American television viewers curious - or fearful - about reality programs that may be headed their way have the specter of current British television to ponder.
Is there a chance very British shows about housework, dinner parties and parachuting celebrities could end up as U.S. hits?
In the reality genre, overseas producers are the couturiers creating designs that American networks rush to knock off. There are homegrown efforts such as "The Bachelor," but "Who Wants to Be a Millionaire," "Survivor," "American Idol" and others have foreign roots.
And the creativity here is unchecked, with new shows emerging at a rapid pace.
"Everybody's predicting it's going to peak. So far, it hasn't," said Jessica Hodgson, a reporter covering television for the Evening Standard newspaper. "What's beginning to happen is that people are beginning to be a bit more selective in their choice of reality shows."
So what's popular in England now?
Not the saucy dating shows such as "For Love or Money" and "Cupid" inundating summer television in America.
Turns out the British are enamored with cleaning, not cleavage. The latest success is "How Clean is Your House?" in which two fastidious women pass judgment on domestic sanitation.
Magazine editor Aggie MacKensie is joined by Kim Woodburn, who works as a sheik's housekeeper and is tough as steel wool.
"I think people are just filthy buggers, actually," Woodburn said as she confronted a substandard homemaker. "I'm not a psychoanalyst. You're either clean or you're not. It's not a class issue."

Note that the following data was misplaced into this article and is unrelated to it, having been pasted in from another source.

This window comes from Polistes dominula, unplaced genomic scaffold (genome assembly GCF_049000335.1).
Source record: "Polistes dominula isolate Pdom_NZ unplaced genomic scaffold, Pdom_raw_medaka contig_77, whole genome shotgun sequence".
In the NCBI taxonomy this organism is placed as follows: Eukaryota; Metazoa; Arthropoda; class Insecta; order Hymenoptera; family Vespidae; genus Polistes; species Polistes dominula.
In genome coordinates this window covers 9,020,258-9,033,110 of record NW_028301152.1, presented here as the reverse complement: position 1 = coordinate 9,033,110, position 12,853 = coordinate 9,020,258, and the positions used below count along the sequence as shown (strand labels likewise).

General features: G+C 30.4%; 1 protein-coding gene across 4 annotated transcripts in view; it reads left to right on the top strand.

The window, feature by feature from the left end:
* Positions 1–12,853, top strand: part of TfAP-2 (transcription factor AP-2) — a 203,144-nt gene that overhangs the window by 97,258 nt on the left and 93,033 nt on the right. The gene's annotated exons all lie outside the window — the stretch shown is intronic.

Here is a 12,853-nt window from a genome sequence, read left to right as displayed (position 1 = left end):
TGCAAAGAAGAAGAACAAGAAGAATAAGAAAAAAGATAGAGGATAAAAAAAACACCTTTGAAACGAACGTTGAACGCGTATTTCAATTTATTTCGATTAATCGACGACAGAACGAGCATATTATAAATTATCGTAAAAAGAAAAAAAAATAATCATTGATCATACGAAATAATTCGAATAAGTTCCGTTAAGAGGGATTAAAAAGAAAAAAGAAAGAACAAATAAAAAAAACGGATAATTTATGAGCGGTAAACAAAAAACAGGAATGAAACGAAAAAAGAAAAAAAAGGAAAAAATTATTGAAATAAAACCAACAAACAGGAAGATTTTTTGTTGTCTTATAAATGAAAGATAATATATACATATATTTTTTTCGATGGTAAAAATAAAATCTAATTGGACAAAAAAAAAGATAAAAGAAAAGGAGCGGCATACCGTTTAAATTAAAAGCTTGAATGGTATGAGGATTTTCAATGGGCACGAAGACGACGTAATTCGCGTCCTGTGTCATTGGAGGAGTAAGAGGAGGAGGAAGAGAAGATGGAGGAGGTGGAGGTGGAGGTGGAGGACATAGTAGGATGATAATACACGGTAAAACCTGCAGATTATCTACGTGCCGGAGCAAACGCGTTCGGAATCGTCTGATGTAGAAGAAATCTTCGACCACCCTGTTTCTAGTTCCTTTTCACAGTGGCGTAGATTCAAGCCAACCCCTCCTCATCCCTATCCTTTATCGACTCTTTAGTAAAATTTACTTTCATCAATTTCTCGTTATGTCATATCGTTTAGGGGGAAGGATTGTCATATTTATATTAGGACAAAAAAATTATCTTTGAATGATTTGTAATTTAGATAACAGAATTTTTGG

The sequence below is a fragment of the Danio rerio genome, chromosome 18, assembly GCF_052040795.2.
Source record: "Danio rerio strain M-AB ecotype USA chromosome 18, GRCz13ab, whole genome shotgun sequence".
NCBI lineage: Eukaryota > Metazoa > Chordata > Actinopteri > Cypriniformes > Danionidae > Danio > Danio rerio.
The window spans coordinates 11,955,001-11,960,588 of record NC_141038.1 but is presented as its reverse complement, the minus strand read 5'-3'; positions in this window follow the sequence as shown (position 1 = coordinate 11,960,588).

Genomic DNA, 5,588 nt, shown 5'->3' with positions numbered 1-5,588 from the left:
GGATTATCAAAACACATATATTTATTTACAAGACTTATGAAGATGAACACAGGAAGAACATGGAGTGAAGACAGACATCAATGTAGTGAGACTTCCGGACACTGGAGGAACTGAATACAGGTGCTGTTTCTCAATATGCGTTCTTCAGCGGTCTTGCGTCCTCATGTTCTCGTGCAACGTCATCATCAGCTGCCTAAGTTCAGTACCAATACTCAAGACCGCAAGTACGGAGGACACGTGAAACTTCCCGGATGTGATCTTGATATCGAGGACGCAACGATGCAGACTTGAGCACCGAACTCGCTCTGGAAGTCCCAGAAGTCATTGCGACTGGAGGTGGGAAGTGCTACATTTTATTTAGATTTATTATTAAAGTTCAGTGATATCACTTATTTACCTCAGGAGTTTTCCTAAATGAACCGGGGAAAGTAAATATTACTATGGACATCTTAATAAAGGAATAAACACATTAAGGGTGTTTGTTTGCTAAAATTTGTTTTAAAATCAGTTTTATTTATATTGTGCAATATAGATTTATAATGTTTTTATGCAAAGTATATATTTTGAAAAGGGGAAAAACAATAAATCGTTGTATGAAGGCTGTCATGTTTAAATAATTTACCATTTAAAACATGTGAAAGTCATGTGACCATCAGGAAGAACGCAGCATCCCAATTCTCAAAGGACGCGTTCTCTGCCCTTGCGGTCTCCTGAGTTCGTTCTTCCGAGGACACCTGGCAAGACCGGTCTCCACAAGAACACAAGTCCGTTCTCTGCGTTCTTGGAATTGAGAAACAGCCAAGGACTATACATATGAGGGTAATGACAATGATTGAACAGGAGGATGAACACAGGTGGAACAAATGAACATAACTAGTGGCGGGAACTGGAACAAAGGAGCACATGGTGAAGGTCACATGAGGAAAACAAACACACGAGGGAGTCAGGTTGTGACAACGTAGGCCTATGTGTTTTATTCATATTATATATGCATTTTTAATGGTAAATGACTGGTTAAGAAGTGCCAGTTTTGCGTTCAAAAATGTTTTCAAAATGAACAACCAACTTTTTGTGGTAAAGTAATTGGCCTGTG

She was quoted in a London newspaper, The Guardian, which brought the duo in to assess internal janitorial efforts (rating: dismal). Marveling at the show's success, the paper noted that the pursuit of shiny sinks makes "an unlikely spectator sport."
Hodgson concurs. "I just thought it would be too dowdy. It's actually been quite a bit of a surprise hit."
The program quickly earned a spot in the "Everyone's talking about" section of a cultural yardstick, Heat magazine. Dusting, at least in England, is a sexy subject.
Another audience-pleaser is "The Dinner Party Inspectors," featuring what Hodgson describes as "two posh, middle-aged women" who offer a running commentary while spying on social gatherings by closed-circuit television.
An upcoming program is "Drop the Celebrity," in which a planeload of moderately well-known people must relate convincing tales of their fame or risk being shoved out the door at 12,000 feet. A parachute is provided.
"Would you like to throw a celebrity out of a moving plane?" read a cheerful online solicitation for audience members.
It's a variation on "I'm a Celebrity, Get Me Out of Here!" a show that qualified as a hit in Britain with an audience of 12 million to 14 million viewers.
A U.S. version didn't fare as well, and savvy reality TV producer Ben Silverman is convinced that "Drop the Celebrity" would take a belly flop in America.
"The Brits love a loser, and we don't embrace the 'B' celebrities they way they do," said Silverman. "They have a whole infrastructure of tabloids that celebrate 'B' celebrities ... We just don't care in America."
Julia Roberts and George Clooney on "I'm a Celebrity, Get Me Out of Here!" would be a different story.
"America loves a winner," said Silverman, who knows about evaluating and tweaking programs for import. As former head of William Morris Agency's international packaging division, he brought shows including "Who Wants to Be a Millionaire" and
"Weakest Link" to America.
Silverman's producing a reality show for NBC, "The Restaurant," which debuts July 20 and follows the creation and operation of a Manhattan eatery. It's influenced by a British format, the "docusoap," which films real people in real settings.
"But they don't influence the environment as much as we do," Silverman said. "What we did is blow it up, give it scale, put it in the hottest city in the world, with the sexiest staff and cast."
That's reality TV, American style. Not a mop in sight.